Baby Maestro echoes Mommy’s senseless songs in lieu of $25 lessons that I can’t afford. Everything I do is for you, Little Red.
My hives flutter. If I scratch, they’ll itch worse. I scratch. The rough side of the file serrates my nails. It feels delicious, these tiny paper cuts on mottled flesh. Like a diseased apple, am I rotten at th—?
Benadryl crosses the blood-brain barrier to sedate me. Head buried into pillow, knees jammed into raw breasts. Elbows dance at my side in an itchy-scratchy trance. It’s a mast cell party; who could ask for more?
Pop another pill at 1am, or two or three at 1 and 2 and 3. Cactus-dry tongue, labored breath, can I swallow enough air? Angioedema tastes like Novocain. I’m lost in pharmacopeia.
At Medical One I teach my son (who hasn’t breached the fortress-like proportions of his St Kilda Mums cot) to dial emergency from the lock screen. But I show him 999 not 000—brain fogged, lips ballooned—not even 911. Am I asking too much?
Self-pity drips beneath sunnies on the [#] tram to RMIT.
Tissue blots saline frustration. Salt is low-histamine: at least there’s that.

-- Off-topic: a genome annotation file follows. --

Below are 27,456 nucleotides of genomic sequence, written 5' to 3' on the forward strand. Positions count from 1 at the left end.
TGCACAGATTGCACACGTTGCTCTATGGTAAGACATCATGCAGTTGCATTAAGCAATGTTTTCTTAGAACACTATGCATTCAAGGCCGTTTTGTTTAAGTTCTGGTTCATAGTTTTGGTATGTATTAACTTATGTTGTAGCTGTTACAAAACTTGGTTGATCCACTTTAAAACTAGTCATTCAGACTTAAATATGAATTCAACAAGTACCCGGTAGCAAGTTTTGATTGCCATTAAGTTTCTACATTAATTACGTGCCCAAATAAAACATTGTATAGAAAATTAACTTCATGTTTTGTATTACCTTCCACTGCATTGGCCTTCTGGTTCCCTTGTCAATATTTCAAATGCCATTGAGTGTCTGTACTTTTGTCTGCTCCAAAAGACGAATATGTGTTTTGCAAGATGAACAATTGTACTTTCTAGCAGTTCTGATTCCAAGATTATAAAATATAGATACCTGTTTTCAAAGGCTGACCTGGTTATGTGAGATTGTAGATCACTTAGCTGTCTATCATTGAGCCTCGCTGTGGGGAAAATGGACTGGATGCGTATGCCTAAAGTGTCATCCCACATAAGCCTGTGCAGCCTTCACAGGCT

My creative writing tutor starts each class with a meditation. She asks us to feel what it’s like to be in our bodies. I can’t stop squirming, tugging at my clothes. I have to take my shoes off.
The air-con in building 51 is shot. The sun magnified through the window feels like menopause. I ask if I can write instead of meditating to keep from screaming.
Tuesday therapy clashes with classes. I visit my dermatologist, who offers an SSRI. (Side effects include suicidal ideation.) I show up for the wrong appointment on the right day. Stay cold, my GP says. Throw off the covers (cotton not poly), take cool showers, keep calm, don’t stress.
I joke, What, me, stress? I’m cool as a c—
Not for long-term use
Corticosteroids rock my adrenals: it feels like I’m on speed except that I’m hungry like a boxer. My hard-won body fat percentage goes down the d—. I experience body dysmorphia, growing dysphoria, sweaty everything, and I’m constipated like I’ve swallowed an anteater.
This is my brain on Prednisolone, convincing my body not to fight-or-flight. Our intervention order expires next December.
Mommy-daddy [is/has had] enough
You throw your cheese bread at me and demand another Yakult. Those stupid miniature bottles. I snap, tell you to wait. (Normally I think you’re cute AF.)